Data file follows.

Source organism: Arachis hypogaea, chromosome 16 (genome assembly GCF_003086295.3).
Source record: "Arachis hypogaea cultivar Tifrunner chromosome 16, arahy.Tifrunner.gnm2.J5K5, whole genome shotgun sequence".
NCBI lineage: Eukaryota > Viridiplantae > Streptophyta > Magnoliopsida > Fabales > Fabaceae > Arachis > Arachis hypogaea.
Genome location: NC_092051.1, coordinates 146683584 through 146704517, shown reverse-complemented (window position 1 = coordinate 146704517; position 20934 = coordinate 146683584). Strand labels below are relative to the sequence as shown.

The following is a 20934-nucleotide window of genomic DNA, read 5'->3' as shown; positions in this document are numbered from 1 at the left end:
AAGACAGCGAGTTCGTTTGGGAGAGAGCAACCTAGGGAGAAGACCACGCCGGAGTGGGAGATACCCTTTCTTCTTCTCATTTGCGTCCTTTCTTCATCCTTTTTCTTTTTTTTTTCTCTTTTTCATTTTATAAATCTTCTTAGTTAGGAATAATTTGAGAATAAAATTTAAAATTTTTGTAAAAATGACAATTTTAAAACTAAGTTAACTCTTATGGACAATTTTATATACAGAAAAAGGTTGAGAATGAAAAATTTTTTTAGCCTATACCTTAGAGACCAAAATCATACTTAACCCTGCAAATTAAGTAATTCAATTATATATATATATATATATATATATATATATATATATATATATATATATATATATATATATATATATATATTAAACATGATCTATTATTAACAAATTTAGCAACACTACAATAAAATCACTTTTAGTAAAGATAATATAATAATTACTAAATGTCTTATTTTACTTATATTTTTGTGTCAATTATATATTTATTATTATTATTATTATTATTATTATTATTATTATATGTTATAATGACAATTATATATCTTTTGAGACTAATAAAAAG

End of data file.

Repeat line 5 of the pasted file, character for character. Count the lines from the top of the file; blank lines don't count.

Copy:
The following is a 20934-nucleotide window of genomic DNA, read 5'->3' as shown; positions in this document are numbered from 1 at the left end: